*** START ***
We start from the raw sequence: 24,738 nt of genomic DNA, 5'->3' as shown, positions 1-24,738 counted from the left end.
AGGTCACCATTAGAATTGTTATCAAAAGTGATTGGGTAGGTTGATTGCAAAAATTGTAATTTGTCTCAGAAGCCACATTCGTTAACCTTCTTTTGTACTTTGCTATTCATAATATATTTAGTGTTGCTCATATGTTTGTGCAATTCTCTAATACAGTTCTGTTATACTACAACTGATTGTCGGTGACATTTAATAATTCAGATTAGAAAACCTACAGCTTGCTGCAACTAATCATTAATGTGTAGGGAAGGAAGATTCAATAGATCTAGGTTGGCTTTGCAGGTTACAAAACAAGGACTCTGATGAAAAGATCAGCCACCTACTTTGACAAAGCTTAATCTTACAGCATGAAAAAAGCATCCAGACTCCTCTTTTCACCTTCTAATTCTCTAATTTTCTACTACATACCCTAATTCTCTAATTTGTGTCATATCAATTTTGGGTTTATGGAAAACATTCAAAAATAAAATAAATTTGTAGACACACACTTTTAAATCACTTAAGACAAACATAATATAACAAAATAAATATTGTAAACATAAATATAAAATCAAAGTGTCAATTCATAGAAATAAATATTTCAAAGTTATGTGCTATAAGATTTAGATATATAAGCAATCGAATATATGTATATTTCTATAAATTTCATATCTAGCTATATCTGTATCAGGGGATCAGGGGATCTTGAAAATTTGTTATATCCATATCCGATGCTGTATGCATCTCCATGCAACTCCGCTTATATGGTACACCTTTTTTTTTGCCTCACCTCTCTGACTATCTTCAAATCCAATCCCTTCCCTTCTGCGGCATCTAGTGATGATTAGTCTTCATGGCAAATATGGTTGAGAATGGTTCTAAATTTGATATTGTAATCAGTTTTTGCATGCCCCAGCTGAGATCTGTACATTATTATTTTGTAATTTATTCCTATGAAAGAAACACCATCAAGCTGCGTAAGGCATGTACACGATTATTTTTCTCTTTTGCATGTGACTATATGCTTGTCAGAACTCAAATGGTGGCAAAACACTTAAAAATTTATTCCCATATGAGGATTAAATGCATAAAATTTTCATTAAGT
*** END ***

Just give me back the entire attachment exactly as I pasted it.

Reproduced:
We start from the raw sequence: 24,738 nt of genomic DNA, 5'->3' as shown, positions 1-24,738 counted from the left end.
AGGTCACCATTAGAATTGTTATCAAAAGTGATTGGGTAGGTTGATTGCAAAAATTGTAATTTGTCTCAGAAGCCACATTCGTTAACCTTCTTTTGTACTTTGCTATTCATAATATATTTAGTGTTGCTCATATGTTTGTGCAATTCTCTAATACAGTTCTGTTATACTACAACTGATTGTCGGTGACATTTAATAATTCAGATTAGAAAACCTACAGCTTGCTGCAACTAATCATTAATGTGTAGGGAAGGAAGATTCAATAGATCTAGGTTGGCTTTGCAGGTTACAAAACAAGGACTCTGATGAAAAGATCAGCCACCTACTTTGACAAAGCTTAATCTTACAGCATGAAAAAAGCATCCAGACTCCTCTTTTCACCTTCTAATTCTCTAATTTTCTACTACATACCCTAATTCTCTAATTTGTGTCATATCAATTTTGGGTTTATGGAAAACATTCAAAAATAAAATAAATTTGTAGACACACACTTTTAAATCACTTAAGACAAACATAATATAACAAAATAAATATTGTAAACATAAATATAAAATCAAAGTGTCAATTCATAGAAATAAATATTTCAAAGTTATGTGCTATAAGATTTAGATATATAAGCAATCGAATATATGTATATTTCTATAAATTTCATATCTAGCTATATCTGTATCAGGGGATCAGGGGATCTTGAAAATTTGTTATATCCATATCCGATGCTGTATGCATCTCCATGCAACTCCGCTTATATGGTACACCTTTTTTTTTGCCTCACCTCTCTGACTATCTTCAAATCCAATCCCTTCCCTTCTGCGGCATCTAGTGATGATTAGTCTTCATGGCAAATATGGTTGAGAATGGTTCTAAATTTGATATTGTAATCAGTTTTTGCATGCCCCAGCTGAGATCTGTACATTATTATTTTGTAATTTATTCCTATGAAAGAAACACCATCAAGCTGCGTAAGGCATGTACACGATTATTTTTCTCTTTTGCATGTGACTATATGCTTGTCAGAACTCAAATGGTGGCAAAACACTTAAAAATTTATTCCCATATGAGGATTAAATGCATAAAATTTTCATTAAGT